UMD students help raise over $60K for coronavirus relief through Makin’ Lemonade Fund
Students at the University of Maryland have raised over $7,500 for coronavirus relief through the Makin’ Lemonade Fund. (Graphic courtesy of Ben Putzer)
By Julia Rosier
For The Diamondback
Students at the University of Maryland have helped to raise over $60,000 for COVID-19 relief with the Makin’ Lemonade Fund — an initiative that has partnered with Greek organizations from more than 60 universities nationwide.
Ben Putzer, the initiative’s director of college operations and a student at this university, says students at this university have collectively raised more than $7,500 — the most out of any college campus in the nation.
The Makin’ Lemonade Fund was founded by Jesse Kay, a student at the Stevens Institute of Technology, and Alex Sheinman, a recent Penn State graduate. The initiative’s goal is to raise and donate $100,000 to three nonprofits: the CDC Foundation, Direct Relief and Feeding America.
Putzer said he became involved with the fund through friends.
“I wanted to be able to make a difference during this difficult time,” the sophomore communication major said. “Coming from a household with a parent having a predisposed immune system, I wanted to show my support to all of the brave healthcare workers — and other essential workers — who are out on the frontline risking their lives each and every day.”
According to Putzer, The Makin’ Lemonade Fund team relies primarily on word-of-mouth and social media: friends reaching out to each other and spreading the word to get new people to participate.
“It’s completely organic, it’s all grassroots,” Putzer said. “It’s crazy to see how much our generation can do with just talking to your friends.”
Putzer said he began raising money for the initiative through his fraternity. So far, 12 Greek life organizations at this university have participated in the fundraising, he said.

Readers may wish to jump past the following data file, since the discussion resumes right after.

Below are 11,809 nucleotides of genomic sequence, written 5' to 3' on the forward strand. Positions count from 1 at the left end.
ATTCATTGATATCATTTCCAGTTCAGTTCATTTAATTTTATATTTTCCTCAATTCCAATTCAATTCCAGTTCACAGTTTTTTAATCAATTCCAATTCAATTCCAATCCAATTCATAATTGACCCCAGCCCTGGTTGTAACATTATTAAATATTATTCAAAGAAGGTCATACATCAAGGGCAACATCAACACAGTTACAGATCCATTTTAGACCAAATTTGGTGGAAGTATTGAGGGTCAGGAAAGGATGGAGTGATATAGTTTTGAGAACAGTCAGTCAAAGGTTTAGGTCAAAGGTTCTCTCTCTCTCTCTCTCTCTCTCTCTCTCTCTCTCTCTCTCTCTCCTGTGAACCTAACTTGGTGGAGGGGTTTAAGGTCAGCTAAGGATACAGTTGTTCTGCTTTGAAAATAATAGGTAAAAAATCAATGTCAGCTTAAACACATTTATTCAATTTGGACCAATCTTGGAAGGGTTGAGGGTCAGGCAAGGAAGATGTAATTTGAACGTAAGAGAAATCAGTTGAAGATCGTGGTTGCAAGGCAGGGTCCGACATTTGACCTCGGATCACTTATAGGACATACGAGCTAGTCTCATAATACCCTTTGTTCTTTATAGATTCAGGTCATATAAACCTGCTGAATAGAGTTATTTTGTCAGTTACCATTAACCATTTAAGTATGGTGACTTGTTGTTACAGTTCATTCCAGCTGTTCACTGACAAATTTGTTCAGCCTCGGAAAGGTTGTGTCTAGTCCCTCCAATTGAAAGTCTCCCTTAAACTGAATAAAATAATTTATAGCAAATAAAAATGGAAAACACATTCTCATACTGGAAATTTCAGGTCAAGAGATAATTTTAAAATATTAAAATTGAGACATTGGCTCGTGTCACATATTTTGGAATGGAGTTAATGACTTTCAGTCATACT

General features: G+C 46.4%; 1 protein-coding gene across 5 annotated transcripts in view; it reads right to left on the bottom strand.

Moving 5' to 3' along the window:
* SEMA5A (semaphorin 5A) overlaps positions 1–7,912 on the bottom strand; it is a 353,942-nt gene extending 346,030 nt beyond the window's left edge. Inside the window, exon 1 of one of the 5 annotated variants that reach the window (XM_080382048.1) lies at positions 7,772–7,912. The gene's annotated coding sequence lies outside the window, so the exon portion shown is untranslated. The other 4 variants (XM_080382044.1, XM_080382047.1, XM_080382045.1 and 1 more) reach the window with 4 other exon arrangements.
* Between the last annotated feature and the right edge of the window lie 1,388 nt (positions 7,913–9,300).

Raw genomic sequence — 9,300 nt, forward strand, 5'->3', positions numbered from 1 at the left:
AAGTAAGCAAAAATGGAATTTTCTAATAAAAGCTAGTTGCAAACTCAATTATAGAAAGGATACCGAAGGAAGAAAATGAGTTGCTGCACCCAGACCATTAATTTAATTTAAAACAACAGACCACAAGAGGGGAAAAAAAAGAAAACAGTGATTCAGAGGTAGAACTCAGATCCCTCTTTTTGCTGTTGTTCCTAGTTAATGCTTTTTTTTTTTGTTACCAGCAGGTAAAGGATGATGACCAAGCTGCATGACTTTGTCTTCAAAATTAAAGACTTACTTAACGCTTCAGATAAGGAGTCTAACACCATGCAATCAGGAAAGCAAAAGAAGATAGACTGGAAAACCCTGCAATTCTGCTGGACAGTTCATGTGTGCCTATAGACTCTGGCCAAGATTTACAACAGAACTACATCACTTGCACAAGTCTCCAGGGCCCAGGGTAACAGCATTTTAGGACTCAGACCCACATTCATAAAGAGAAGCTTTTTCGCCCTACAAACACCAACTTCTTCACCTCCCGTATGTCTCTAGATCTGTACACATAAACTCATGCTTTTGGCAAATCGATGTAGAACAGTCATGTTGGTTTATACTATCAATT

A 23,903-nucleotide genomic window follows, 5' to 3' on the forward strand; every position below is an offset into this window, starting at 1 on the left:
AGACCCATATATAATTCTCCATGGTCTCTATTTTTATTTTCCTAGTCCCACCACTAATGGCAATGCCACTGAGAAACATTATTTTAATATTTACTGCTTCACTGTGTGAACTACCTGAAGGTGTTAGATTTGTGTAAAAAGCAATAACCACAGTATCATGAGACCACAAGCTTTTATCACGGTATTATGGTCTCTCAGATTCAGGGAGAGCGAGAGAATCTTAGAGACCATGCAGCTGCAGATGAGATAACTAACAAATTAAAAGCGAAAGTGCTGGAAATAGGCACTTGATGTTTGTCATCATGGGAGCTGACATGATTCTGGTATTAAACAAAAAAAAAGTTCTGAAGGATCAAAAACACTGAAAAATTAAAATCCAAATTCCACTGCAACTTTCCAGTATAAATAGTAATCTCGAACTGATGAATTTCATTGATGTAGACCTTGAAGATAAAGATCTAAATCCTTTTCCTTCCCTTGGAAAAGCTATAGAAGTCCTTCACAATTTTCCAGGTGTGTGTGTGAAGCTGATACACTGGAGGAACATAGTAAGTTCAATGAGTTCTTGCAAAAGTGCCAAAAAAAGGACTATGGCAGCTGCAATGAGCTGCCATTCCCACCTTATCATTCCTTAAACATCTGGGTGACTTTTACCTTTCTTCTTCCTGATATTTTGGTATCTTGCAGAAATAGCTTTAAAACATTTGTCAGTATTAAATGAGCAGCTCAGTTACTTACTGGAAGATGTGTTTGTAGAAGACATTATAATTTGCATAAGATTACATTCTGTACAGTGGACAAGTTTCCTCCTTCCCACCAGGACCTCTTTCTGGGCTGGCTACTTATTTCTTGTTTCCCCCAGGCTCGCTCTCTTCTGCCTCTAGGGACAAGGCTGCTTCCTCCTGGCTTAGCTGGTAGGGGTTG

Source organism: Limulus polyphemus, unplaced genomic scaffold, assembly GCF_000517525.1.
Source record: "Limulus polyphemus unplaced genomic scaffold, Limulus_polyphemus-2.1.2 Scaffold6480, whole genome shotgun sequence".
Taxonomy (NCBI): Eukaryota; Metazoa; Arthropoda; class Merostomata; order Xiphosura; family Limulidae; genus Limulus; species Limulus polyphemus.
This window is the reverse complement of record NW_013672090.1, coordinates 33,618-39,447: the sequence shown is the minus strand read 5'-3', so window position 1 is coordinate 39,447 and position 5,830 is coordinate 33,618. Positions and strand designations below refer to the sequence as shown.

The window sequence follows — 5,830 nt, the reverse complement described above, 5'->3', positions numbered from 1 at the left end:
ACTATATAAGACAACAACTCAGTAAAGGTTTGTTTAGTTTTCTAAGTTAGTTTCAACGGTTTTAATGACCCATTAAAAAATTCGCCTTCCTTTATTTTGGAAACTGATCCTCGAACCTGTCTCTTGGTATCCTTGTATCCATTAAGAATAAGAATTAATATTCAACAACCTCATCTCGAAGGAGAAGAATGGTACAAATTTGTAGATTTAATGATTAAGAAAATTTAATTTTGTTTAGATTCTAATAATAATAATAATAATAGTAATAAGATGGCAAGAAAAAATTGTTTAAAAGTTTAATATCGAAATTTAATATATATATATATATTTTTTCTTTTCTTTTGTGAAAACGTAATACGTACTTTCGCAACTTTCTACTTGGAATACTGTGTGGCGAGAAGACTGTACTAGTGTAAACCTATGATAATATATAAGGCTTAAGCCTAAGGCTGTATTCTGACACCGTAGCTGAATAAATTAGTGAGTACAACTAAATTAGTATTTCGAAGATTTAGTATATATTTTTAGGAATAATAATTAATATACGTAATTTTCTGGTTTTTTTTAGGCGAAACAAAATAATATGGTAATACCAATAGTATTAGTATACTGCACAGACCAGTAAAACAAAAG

Rachel Sadow, another student at this university involved with the college operations team, said she got involved with the fund through Greek life as well. After Putzer reached out to see if her sorority would want to get involved, Sadow began reaching out to chapter philanthropy chairs across the nation, she said.
“It’s been so nice to see how willing people are to join,” the sophomore psychology major said. “I’ve liked being able to talk to all of these different philanthropy chairs, and it’s been nice seeing how excited most of them are.”
Sadow said she helped her chapter fundraise by joining an Instagram challenge. As people donated through Venmo, Sadow said, she had to complete silly challenges such as eating a lemon or cracking an egg on her head.
“I don’t care if I make a bit of a fool of myself on Instagram,” said Sadow. “It’s for a good cause.”
Being able to work with students all over the country, Sadow said, is her favorite part about being involved in the organization.
Jared Scheff, a sophomore communication major at this university, was also recruited by Putzer for the Makin’ Lemonade Fund. He thought it was an “incredible idea,” he said, and hoped it would help keep him occupied during the quarantine.
“It’s awesome to know that we are doing something that is helping our world today during such a tough time,” Scheff said.
Each night the team discusses their progress over Zoom and sets goals for how to achieve their ultimate goal of $100,000, Putzer said.
“Each person on this team has their own unique skills and talents they bring to the table,” Putzer said. “It’s been incredible working alongside such ambitious, like minded young professionals and college students from across the country.”